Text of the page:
Addressing cultural boundaries

Yuki Kihara’s latest work combines the Samoan siapo with the Japanese kimono. Photo: Supplied
Yuki Kihara’s latest work combines the Samoan siapo with the Japanese kimono. Photo: Supplied
New Zealand’s Venice Biennale 2021 representative Yuki Kihara, an interdisciplinary artist of Japanese and Samoan descent, is exhibiting her latest work in Dunedin. Kihara tells Rebecca Fox about her work.

Q What is your latest exhibition about?

Yuki Kihara.
Yuki Kihara.
‘‘Samoa no uta, A song about Samoa’’ (2019–2023) is a title adapted from a popular Japanese song Samoatou no uta, meaning ‘‘a song from Samoa’’. Music textbooks for elementary school students in Japan feature the song.

Its lyrics describe the Samoan archipelago as a paradise on Earth settled by ‘‘noble savages’’ — a typically romantic, Orientalist imagining of occupants of neighbouring Pacific Island nations held by Japan, dating back to the 17th century.

The Samoan siapo (painted bark cloth) and the Japanese kimono are customary regalia which function as a repository of ancestral stories that shape our contemporary experience, thus inform how we might engage with the future. My work brings together these two distinctive cultural metaphors into a fusion that subverts the colonial gaze by shedding light on the lived experience in the Pacific, while re-framing the relationship between Japan and the Pacific and specifically Samoa, taking an indigenous interpretation of transpacific identity, gender and history, while referencing my own interracial Samoan and Japanese heritage as a point of conceptual departure.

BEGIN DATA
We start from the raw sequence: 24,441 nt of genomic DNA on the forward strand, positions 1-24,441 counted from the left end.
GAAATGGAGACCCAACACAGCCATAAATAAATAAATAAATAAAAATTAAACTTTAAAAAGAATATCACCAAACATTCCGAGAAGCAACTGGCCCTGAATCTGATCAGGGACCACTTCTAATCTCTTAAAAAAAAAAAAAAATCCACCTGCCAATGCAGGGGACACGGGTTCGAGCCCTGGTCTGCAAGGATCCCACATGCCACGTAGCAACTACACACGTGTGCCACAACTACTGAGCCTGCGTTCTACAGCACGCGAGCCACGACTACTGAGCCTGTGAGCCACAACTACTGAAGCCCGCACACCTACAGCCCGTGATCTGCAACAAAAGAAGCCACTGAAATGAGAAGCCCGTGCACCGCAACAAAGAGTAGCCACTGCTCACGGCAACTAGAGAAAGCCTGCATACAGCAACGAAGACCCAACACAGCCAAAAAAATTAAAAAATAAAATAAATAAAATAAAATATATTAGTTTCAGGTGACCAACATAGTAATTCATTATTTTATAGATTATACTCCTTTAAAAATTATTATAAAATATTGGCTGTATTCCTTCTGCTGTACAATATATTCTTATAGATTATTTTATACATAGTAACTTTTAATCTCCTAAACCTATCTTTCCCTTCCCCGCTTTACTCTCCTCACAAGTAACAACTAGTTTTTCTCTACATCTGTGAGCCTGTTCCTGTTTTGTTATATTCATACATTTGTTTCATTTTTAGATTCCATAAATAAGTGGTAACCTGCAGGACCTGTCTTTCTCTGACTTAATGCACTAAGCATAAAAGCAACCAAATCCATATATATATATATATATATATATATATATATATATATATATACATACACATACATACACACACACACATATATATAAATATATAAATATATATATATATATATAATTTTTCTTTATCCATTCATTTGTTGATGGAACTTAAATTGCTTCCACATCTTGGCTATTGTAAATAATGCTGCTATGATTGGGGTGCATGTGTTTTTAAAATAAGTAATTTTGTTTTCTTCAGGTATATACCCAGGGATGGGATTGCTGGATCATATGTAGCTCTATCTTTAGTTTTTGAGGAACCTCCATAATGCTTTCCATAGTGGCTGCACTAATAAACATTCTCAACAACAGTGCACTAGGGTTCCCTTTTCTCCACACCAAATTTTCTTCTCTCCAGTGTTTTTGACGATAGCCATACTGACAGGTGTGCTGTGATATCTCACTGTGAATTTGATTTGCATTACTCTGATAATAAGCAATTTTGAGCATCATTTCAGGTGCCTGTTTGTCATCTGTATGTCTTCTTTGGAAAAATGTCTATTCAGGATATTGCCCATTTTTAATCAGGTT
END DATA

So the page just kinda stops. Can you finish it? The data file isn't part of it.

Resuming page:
The inspiration came from my Japanese grandmother’s kimono which is presented alongside the five ‘‘siapo kimono’’ at Milford Galleries. It took two years of researching and developing the siapo kimono, which involved, among others, travelling and meeting a variety of textile experts and curators between Samoa, Japan and New Zealand.

Q What was your reaction to being chosen as New Zealand’s representative for the Venice Biennale — the first artist of Pacific descent to do so? .

I was elated and humbled. I’m in Venice right now inspecting a variety of sites that could possibly host my exhibition given that New Zealand doesn’t have a permanent pavilion like other countries. It allows my work to generate a conversation I’m interested in having.

Q What has being the representative involved?

I’ll be producing new works for the 59th Venice Biennale 2021 and more information will be made available early next year.

Q You’re the research fellow at the National Museums of World Cultures in the Netherlands. What has that involved?

My fellowship looks at how the Pacific is perceived in the Netherlands and the trade routes established across the Pacific region by The Dutch West India company. The first European explorer to sight Samoa was Jacob Roggeveen, a Dutchman working for The Dutch West India company, in 1722. Scientists speculate that the ocean acidification in the Pacific region first began in the 16th century, which coincides with the arrival of Europeans.

Q What do you like most about the creative process?

Problem-solving is the fun part; I’m often bored of the work once I’ve made it.

Q How do you work out what format an idea or concept might take?

I’m interested in taking the audience on a journey, so I try and work backwards by thinking critically about how what I want the audience to take away from my work. As for my new exhibition, I hope to open up a space that addresses issues about cultural boundaries and the responsibilities that come with it.

Yuki Kihara, ‘‘Samoa no uta, A song about Samoa’’, Saturday until January 21.

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